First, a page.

Growing up in a blue-collar family and going to work at the age of 13, I soon realized that not all expensive things were better, and not all things considered better had to be expensive. I have tried to incorporate this philosophy into my dental practice over the past 34 years.
When I first started practicing “holistically” decades ago, I did it because it aligned with what I felt health care for people should be. I believe incorporating the core principles of medicine and dentistry into a model of treating the person, not a body part, is very important. When I first moved in this direction, I was mocked by my colleagues. But believing I was doing the right thing, I continued to evolve and grow my practice despite their negative comments. Over the years as “holistic” became more of a buzzword, many dentists tried to label themselves in that arena. But the problem was they were doing it for the marketing, but it was not a part of their practice philosophy. So what good is getting a non-mercury filling if other aspects of health are not integrated into treatment? I have seen way too many patients with a mouth full of white fillings who suffer from TMJ, headaches, periodontal disease, and other issues. They had gone to a “holistic” dentist.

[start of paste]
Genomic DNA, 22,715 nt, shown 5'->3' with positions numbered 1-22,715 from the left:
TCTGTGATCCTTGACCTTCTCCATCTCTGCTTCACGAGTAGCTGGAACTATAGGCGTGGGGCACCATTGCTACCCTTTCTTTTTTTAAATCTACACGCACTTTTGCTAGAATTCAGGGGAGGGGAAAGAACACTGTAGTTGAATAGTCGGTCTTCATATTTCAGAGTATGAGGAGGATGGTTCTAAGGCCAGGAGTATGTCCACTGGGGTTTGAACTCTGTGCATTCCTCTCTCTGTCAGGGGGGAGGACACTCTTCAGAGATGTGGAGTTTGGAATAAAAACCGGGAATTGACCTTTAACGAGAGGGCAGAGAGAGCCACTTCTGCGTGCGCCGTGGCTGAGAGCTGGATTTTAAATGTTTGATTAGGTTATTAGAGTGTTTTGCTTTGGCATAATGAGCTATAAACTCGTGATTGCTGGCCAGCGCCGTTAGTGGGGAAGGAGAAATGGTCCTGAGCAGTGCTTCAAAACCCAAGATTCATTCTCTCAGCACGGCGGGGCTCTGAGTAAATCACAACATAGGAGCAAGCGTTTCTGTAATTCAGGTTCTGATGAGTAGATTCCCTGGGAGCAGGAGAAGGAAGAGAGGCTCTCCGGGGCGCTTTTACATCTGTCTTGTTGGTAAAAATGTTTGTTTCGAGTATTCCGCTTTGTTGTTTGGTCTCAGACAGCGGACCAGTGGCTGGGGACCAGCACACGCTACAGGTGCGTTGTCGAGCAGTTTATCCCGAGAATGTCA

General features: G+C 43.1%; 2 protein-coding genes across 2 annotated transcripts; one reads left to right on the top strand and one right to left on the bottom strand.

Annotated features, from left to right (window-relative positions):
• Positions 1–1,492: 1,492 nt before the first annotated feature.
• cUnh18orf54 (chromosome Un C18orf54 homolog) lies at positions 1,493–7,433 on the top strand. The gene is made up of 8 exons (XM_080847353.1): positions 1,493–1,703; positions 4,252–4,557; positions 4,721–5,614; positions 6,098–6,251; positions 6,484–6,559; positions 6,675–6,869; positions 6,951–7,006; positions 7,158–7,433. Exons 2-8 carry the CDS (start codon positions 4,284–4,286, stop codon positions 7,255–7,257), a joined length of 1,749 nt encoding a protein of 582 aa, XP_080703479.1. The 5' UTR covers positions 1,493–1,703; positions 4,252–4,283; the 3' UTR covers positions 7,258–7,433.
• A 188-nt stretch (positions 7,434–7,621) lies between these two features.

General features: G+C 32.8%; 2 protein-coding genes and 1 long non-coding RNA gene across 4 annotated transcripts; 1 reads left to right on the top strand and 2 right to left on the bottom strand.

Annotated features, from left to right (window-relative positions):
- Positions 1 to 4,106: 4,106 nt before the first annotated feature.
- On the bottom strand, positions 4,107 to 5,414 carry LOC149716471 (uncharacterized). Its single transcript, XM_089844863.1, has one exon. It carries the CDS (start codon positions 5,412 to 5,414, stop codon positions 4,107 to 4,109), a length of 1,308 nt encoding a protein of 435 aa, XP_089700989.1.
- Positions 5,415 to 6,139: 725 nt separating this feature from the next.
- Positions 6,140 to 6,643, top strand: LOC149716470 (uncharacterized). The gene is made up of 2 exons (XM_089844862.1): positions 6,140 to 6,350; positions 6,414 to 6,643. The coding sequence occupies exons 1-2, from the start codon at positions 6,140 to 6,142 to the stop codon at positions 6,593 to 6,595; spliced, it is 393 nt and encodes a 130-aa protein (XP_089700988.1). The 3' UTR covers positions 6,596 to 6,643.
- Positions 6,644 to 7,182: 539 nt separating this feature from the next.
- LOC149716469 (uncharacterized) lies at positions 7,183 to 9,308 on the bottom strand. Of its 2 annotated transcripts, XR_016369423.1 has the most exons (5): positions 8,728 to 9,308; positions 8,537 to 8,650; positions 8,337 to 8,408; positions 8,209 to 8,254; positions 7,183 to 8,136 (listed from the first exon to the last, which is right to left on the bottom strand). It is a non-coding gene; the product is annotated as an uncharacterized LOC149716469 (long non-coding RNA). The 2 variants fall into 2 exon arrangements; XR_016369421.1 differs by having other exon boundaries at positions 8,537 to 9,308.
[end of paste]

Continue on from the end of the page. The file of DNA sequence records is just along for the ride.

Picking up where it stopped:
The reason for this is that I believe it is the philosophy of a holistic approach to dentistry that drives the treatment. It is not about individual unrelated procedures or just the materials used. It’s about quality of life, not just the quality of teeth. It’s about doing the right thing for that individual, not taking a cookie-cutter approach to treatment. What is appropriate for one person may not be for another. I’ll continue on this path as it has served my patients well.